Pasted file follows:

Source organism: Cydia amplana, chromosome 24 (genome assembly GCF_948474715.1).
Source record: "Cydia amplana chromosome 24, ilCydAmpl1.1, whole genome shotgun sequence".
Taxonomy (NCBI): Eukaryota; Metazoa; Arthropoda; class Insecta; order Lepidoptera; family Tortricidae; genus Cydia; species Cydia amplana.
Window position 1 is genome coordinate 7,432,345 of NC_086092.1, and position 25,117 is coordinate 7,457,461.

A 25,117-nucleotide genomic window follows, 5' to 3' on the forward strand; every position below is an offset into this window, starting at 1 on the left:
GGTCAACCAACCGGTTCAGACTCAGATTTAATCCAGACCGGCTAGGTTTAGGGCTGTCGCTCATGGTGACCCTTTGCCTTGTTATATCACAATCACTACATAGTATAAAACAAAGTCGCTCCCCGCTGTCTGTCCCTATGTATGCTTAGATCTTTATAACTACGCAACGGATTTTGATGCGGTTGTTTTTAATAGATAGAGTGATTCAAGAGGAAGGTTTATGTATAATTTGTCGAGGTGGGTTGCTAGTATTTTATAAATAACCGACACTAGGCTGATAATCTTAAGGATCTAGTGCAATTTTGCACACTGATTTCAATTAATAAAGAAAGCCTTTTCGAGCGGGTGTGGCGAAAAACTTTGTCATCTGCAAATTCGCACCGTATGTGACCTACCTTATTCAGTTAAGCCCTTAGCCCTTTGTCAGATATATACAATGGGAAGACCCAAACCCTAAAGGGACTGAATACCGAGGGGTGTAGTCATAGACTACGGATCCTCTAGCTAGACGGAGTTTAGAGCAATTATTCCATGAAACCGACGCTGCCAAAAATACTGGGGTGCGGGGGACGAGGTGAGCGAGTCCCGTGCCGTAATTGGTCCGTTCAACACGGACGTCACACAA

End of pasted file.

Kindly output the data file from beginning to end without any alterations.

Source organism: Cydia amplana, chromosome 24 (genome assembly GCF_948474715.1).
Source record: "Cydia amplana chromosome 24, ilCydAmpl1.1, whole genome shotgun sequence".
Taxonomy (NCBI): Eukaryota; Metazoa; Arthropoda; class Insecta; order Lepidoptera; family Tortricidae; genus Cydia; species Cydia amplana.
Window position 1 is genome coordinate 7,432,345 of NC_086092.1, and position 25,117 is coordinate 7,457,461.

A 25,117-nucleotide genomic window follows, 5' to 3' on the forward strand; every position below is an offset into this window, starting at 1 on the left:
GGTCAACCAACCGGTTCAGACTCAGATTTAATCCAGACCGGCTAGGTTTAGGGCTGTCGCTCATGGTGACCCTTTGCCTTGTTATATCACAATCACTACATAGTATAAAACAAAGTCGCTCCCCGCTGTCTGTCCCTATGTATGCTTAGATCTTTATAACTACGCAACGGATTTTGATGCGGTTGTTTTTAATAGATAGAGTGATTCAAGAGGAAGGTTTATGTATAATTTGTCGAGGTGGGTTGCTAGTATTTTATAAATAACCGACACTAGGCTGATAATCTTAAGGATCTAGTGCAATTTTGCACACTGATTTCAATTAATAAAGAAAGCCTTTTCGAGCGGGTGTGGCGAAAAACTTTGTCATCTGCAAATTCGCACCGTATGTGACCTACCTTATTCAGTTAAGCCCTTAGCCCTTTGTCAGATATATACAATGGGAAGACCCAAACCCTAAAGGGACTGAATACCGAGGGGTGTAGTCATAGACTACGGATCCTCTAGCTAGACGGAGTTTAGAGCAATTATTCCATGAAACCGACGCTGCCAAAAATACTGGGGTGCGGGGGACGAGGTGAGCGAGTCCCGTGCCGTAATTGGTCCGTTCAACACGGACGTCACACAA